Wednesday, July 19, 2006

High Degree But Cold as Ice

When did this happen?

I've met too many seminary-trained people who don't believe in God, let alone the theology they espouse. Doesn't anybody care? People still see these guys as especially close to God, because of their training and position. Yet, they don't believe.

Since when did a degree in Bible or Theology mean that a person is to be considered close to God? I know not everyone who pursues a degree in some Christian endeavor is doing so to be perceived as being especially close to God. But in our culture, it has become more and more difficult to tell the difference. In fact, the general public normally see those who graduate from some seminary as having a special authority.

Again, I am not criticizing those who pursue degrees in Christian thought. I am just beginning to find it odd that it has become a pass to maturity. Yes, it is natural to expect leaders to be trained in the ways of Christ, and in how to think about the Christian faith. But sometimes in the Christian community we expect people to be trained in a manner that is no different than the world.

What I mean is that Christian degrees are often seen more as an entryway into employment, success, and popularity doing Christian stuff. (Get it all, plus God!) There are those who are proud of being called "Father" everywhere they go. They love the most important seats, and the honor that is obviously due them.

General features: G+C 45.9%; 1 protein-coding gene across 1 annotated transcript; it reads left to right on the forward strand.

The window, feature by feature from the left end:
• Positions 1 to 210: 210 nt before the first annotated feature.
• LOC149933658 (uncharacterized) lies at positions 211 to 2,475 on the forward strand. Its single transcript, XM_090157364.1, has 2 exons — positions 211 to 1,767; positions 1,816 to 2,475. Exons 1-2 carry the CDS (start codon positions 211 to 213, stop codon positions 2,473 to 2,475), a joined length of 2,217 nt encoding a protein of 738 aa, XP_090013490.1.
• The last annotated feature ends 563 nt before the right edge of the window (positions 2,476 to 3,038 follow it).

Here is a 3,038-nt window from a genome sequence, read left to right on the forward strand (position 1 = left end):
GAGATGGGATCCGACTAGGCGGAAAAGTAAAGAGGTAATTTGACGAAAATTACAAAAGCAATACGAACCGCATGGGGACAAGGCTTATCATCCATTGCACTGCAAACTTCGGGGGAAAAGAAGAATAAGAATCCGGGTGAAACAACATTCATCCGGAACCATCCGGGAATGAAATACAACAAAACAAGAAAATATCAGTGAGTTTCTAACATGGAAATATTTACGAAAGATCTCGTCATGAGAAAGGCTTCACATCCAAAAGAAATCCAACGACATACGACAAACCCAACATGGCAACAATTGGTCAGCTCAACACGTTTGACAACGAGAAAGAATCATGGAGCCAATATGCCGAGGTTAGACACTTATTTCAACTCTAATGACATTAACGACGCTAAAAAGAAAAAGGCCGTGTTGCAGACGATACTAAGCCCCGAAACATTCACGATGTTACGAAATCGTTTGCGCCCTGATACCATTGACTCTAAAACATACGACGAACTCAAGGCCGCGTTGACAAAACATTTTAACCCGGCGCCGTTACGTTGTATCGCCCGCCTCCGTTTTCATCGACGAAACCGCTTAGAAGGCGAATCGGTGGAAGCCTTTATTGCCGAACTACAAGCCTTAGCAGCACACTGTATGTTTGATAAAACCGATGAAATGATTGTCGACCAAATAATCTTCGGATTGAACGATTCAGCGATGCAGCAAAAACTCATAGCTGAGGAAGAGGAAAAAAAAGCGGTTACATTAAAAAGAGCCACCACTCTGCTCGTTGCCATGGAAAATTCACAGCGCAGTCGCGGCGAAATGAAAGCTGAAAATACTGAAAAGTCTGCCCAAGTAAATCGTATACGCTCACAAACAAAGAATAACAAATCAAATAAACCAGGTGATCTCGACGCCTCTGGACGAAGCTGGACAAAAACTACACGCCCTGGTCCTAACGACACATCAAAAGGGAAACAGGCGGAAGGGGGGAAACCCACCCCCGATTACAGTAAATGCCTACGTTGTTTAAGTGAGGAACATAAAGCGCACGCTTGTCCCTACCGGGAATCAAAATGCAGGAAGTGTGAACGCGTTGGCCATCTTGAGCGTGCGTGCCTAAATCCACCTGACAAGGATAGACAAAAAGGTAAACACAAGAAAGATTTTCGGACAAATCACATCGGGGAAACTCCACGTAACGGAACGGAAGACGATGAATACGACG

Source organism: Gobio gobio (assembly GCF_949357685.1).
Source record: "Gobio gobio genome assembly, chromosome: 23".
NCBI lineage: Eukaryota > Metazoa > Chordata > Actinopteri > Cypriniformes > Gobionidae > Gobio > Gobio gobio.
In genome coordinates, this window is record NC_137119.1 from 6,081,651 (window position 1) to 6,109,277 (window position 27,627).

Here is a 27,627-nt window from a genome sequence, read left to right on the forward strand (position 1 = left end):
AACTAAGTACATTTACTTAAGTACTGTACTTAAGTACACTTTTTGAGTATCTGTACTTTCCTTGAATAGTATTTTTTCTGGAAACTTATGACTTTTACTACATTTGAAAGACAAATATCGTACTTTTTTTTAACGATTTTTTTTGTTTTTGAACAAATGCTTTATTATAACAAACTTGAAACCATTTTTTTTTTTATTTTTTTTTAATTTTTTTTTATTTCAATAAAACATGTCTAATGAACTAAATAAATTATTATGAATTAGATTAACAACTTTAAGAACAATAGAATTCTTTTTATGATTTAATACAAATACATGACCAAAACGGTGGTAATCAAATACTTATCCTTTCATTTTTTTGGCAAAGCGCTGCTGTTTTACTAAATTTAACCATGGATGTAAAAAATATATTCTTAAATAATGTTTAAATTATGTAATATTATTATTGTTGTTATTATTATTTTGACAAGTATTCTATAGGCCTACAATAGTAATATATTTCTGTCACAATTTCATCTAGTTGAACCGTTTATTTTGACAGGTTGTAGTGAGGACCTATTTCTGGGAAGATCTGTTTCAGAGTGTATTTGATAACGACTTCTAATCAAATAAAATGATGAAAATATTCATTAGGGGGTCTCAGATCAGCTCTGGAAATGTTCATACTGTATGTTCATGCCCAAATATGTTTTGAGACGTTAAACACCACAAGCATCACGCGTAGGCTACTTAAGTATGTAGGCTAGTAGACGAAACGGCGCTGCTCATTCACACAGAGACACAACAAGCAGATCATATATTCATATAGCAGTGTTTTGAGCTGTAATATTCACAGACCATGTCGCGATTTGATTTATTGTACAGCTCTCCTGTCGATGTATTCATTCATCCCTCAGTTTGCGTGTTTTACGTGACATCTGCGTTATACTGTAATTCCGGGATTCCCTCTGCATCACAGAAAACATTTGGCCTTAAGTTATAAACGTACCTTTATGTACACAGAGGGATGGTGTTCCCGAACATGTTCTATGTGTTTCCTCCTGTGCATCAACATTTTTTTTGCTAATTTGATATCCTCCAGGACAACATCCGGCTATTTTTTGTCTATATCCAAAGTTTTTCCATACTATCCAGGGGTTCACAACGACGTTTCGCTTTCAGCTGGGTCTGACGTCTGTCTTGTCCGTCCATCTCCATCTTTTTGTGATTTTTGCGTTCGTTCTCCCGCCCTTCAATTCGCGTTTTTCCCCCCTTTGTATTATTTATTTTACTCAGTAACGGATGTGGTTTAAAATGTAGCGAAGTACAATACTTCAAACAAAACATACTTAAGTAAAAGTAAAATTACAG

Conversely, churches receive resumes from these people with varying levels of skill, training, and degrees. And to some extent, I suppose that it is necessary, given we often don't know who we are hiring. (Do we really hire ministers?) But think about it. People typically assume that those who pursue degrees in Christian thought are close to God — not just trained in some way. Does that strike you as odd? It does to me.

When did this begin to be the norm?

Are men who are led by the Spirit to become janitors, or computer tech support people not as close to God as someone pursuing a degree in theology? Is a stay-at-home mom spiritual? Is the person who pursues a degree in mathematics qualified to lead others in the Christian faith? Is being a good single-father less noble than preaching sermons or writing (yet another) book?

I know everyone who reads this thinks that this issue is not important. After all, everyone serves in different ways and God is the God of all. But what is our practical attitude? Is this issue more important to God than to us?

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